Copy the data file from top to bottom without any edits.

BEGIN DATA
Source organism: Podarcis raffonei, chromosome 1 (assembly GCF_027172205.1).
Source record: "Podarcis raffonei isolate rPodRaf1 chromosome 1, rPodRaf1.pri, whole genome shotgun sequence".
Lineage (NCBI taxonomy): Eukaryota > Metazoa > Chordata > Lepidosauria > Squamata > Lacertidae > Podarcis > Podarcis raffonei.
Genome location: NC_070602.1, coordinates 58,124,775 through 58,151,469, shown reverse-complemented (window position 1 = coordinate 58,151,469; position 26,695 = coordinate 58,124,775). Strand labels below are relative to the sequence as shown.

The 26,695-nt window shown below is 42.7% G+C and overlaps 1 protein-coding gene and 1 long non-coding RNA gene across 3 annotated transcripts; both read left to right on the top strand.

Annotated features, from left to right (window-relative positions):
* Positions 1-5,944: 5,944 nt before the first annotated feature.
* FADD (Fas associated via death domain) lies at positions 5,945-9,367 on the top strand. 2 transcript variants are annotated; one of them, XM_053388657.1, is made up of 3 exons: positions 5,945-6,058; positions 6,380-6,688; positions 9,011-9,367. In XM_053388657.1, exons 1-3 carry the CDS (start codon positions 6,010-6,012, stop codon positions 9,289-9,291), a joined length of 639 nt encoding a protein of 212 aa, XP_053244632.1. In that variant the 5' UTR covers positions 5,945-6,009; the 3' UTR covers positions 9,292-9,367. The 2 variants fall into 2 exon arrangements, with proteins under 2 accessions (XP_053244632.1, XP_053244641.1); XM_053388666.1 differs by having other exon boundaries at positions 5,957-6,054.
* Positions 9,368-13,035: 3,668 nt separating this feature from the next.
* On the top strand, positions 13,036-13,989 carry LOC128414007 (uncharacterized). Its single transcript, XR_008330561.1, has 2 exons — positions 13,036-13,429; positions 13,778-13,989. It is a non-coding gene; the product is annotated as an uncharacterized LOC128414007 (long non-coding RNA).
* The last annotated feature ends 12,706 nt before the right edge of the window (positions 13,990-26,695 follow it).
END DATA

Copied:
Source organism: Podarcis raffonei, chromosome 1 (assembly GCF_027172205.1).
Source record: "Podarcis raffonei isolate rPodRaf1 chromosome 1, rPodRaf1.pri, whole genome shotgun sequence".
Lineage (NCBI taxonomy): Eukaryota > Metazoa > Chordata > Lepidosauria > Squamata > Lacertidae > Podarcis > Podarcis raffonei.
Genome location: NC_070602.1, coordinates 58,124,775 through 58,151,469, shown reverse-complemented (window position 1 = coordinate 58,151,469; position 26,695 = coordinate 58,124,775). Strand labels below are relative to the sequence as shown.

The 26,695-nt window shown below is 42.7% G+C and overlaps 1 protein-coding gene and 1 long non-coding RNA gene across 3 annotated transcripts; both read left to right on the top strand.

Annotated features, from left to right (window-relative positions):
* Positions 1-5,944: 5,944 nt before the first annotated feature.
* FADD (Fas associated via death domain) lies at positions 5,945-9,367 on the top strand. 2 transcript variants are annotated; one of them, XM_053388657.1, is made up of 3 exons: positions 5,945-6,058; positions 6,380-6,688; positions 9,011-9,367. In XM_053388657.1, exons 1-3 carry the CDS (start codon positions 6,010-6,012, stop codon positions 9,289-9,291), a joined length of 639 nt encoding a protein of 212 aa, XP_053244632.1. In that variant the 5' UTR covers positions 5,945-6,009; the 3' UTR covers positions 9,292-9,367. The 2 variants fall into 2 exon arrangements, with proteins under 2 accessions (XP_053244632.1, XP_053244641.1); XM_053388666.1 differs by having other exon boundaries at positions 5,957-6,054.
* Positions 9,368-13,035: 3,668 nt separating this feature from the next.
* On the top strand, positions 13,036-13,989 carry LOC128414007 (uncharacterized). Its single transcript, XR_008330561.1, has 2 exons — positions 13,036-13,429; positions 13,778-13,989. It is a non-coding gene; the product is annotated as an uncharacterized LOC128414007 (long non-coding RNA).
* The last annotated feature ends 12,706 nt before the right edge of the window (positions 13,990-26,695 follow it).